JD: What's your writing process like?

JM:  I write twice a day.  In the morning, before work, I  write fast for between 15 minutes to a half-hour on whatever project I am exploring at the moment.  I write without pause, without worry about grammar, even without worry that what I’m writing makes any sense.  My goal is merely to get words down on the page.  Then, before bed, I try put in at least an hour of writing, cleaning up first what I accomplished that morning, and then moving forward with care and precision.  A few summers back, I made a goal of writing 250 words a day, and would religiously stop whenever I reached the mark.  This helped me stay fresh, and often I couldn’t wait to get back to it the next day.  I paired this daily writing goal with finishing stories in the 2,000 word range.  Using this formula, I was able to complete several stories that summer I was very happy with. 

 

JD: How is writing a novel different from writing a short story?

JM:  I also work in the mental health field, and I often think that writing a novel is like being in long-term therapy, where you lay on the couch twice a week and sob about the time your mother made you wear a bib to school (not that that happened to me).  Short story writing, on the other hand, is like being in crisis counseling – you just need a few sessions to get through a tough period.   I’ll spin another analogy - I feel  you must approach the writing of a novel with the determination of a marathon runner, prepare for it with diligence, and then once the gun sounds fight to the finish line.  A short story is more a sprint, and a good sprinter runs on nerve just as much as legs.  I also think that unlike a short story you can meander in a novel, take more sidetracks, since the reader has made a commitment to a longer work, and thus will conceivable go with you in your fictional travels – as long as you invite them nicely.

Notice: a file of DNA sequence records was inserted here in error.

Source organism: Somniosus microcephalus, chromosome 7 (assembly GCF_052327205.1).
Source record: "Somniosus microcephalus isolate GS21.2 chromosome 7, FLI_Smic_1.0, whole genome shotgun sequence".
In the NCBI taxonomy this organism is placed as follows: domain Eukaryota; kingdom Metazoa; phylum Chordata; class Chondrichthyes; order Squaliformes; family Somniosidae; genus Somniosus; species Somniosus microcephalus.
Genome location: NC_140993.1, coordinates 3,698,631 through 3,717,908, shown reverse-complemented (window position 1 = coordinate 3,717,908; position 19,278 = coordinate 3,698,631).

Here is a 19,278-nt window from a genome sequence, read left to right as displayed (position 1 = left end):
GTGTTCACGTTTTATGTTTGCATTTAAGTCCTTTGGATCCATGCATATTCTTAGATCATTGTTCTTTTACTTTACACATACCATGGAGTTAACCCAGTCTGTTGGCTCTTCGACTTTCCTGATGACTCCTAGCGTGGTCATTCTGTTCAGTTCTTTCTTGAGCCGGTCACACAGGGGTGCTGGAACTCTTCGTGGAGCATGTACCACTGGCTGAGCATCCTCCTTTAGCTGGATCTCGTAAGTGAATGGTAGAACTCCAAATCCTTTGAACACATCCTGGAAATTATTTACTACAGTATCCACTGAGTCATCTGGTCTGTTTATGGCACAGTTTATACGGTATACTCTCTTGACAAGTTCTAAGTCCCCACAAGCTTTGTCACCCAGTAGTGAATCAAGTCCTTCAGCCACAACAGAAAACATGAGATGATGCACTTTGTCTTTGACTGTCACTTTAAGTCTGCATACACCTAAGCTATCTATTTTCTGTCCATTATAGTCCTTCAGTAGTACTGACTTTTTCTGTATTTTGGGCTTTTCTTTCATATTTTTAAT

JD: What's the appeal of flash fiction for you?

JM:  I like that flash fiction forces you to be economical in your writing; each word must have a purpose, and if it doesn’t it shouldn’t be included in the piece.  It’s close to poetry in that regard, but it still must contain the elements of a traditional short story to succeed.  The trick is to put in just enough details that the reader does not feel short changed about what was left out.  For me, writing flash fiction speaks to my dreamy, drifter mentality.  I can walk by a tree, think it fetching, and ten minutes later sit down and write out 500 words on the feeling and I have a story. 

 

For more on John see his site, www.jamcaffrey.com. For more on the craft of writing, check out my book,

 

Bang the Keys . Until next week, I leave you with this question: what's your opinion about flash fiction, as a reader and a writer?